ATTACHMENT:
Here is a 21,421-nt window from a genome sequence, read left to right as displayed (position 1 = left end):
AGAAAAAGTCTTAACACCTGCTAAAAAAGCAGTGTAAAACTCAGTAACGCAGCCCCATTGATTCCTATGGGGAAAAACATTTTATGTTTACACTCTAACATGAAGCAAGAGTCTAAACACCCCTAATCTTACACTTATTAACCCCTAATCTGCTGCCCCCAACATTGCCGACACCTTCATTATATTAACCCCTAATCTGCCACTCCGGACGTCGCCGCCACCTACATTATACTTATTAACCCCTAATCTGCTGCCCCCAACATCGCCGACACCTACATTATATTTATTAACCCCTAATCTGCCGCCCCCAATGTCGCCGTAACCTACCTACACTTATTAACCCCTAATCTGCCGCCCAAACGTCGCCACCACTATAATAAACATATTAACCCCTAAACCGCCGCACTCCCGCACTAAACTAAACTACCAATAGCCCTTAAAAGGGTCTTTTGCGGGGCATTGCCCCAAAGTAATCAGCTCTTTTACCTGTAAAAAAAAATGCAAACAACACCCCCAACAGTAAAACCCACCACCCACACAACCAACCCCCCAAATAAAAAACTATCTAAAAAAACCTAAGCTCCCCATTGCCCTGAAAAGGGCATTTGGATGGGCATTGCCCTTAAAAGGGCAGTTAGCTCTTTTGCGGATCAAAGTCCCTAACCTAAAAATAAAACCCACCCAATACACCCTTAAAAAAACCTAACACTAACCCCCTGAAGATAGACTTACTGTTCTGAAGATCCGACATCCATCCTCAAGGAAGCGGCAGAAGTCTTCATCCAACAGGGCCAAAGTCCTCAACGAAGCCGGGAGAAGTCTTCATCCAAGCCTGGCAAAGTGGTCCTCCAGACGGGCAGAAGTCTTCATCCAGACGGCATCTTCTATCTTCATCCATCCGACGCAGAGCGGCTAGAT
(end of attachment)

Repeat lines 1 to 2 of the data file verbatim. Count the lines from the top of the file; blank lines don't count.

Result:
Here is a 21,421-nt window from a genome sequence, read left to right as displayed (position 1 = left end):
AGAAAAAGTCTTAACACCTGCTAAAAAAGCAGTGTAAAACTCAGTAACGCAGCCCCATTGATTCCTATGGGGAAAAACATTTTATGTTTACACTCTAACATGAAGCAAGAGTCTAAACACCCCTAATCTTACACTTATTAACCCCTAATCTGCTGCCCCCAACATTGCCGACACCTTCATTATATTAACCCCTAATCTGCCACTCCGGACGTCGCCGCCACCTACATTATACTTATTAACCCCTAATCTGCTGCCCCCAACATCGCCGACACCTACATTATATTTATTAACCCCTAATCTGCCGCCCCCAATGTCGCCGTAACCTACCTACACTTATTAACCCCTAATCTGCCGCCCAAACGTCGCCACCACTATAATAAACATATTAACCCCTAAACCGCCGCACTCCCGCACTAAACTAAACTACCAATAGCCCTTAAAAGGGTCTTTTGCGGGGCATTGCCCCAAAGTAATCAGCTCTTTTACCTGTAAAAAAAAATGCAAACAACACCCCCAACAGTAAAACCCACCACCCACACAACCAACCCCCCAAATAAAAAACTATCTAAAAAAACCTAAGCTCCCCATTGCCCTGAAAAGGGCATTTGGATGGGCATTGCCCTTAAAAGGGCAGTTAGCTCTTTTGCGGATCAAAGTCCCTAACCTAAAAATAAAACCCACCCAATACACCCTTAAAAAAACCTAACACTAACCCCCTGAAGATAGACTTACTGTTCTGAAGATCCGACATCCATCCTCAAGGAAGCGGCAGAAGTCTTCATCCAACAGGGCCAAAGTCCTCAACGAAGCCGGGAGAAGTCTTCATCCAAGCCTGGCAAAGTGGTCCTCCAGACGGGCAGAAGTCTTCATCCAGACGGCATCTTCTATCTTCATCCATCCGACGCAGAGCGGCTAGAT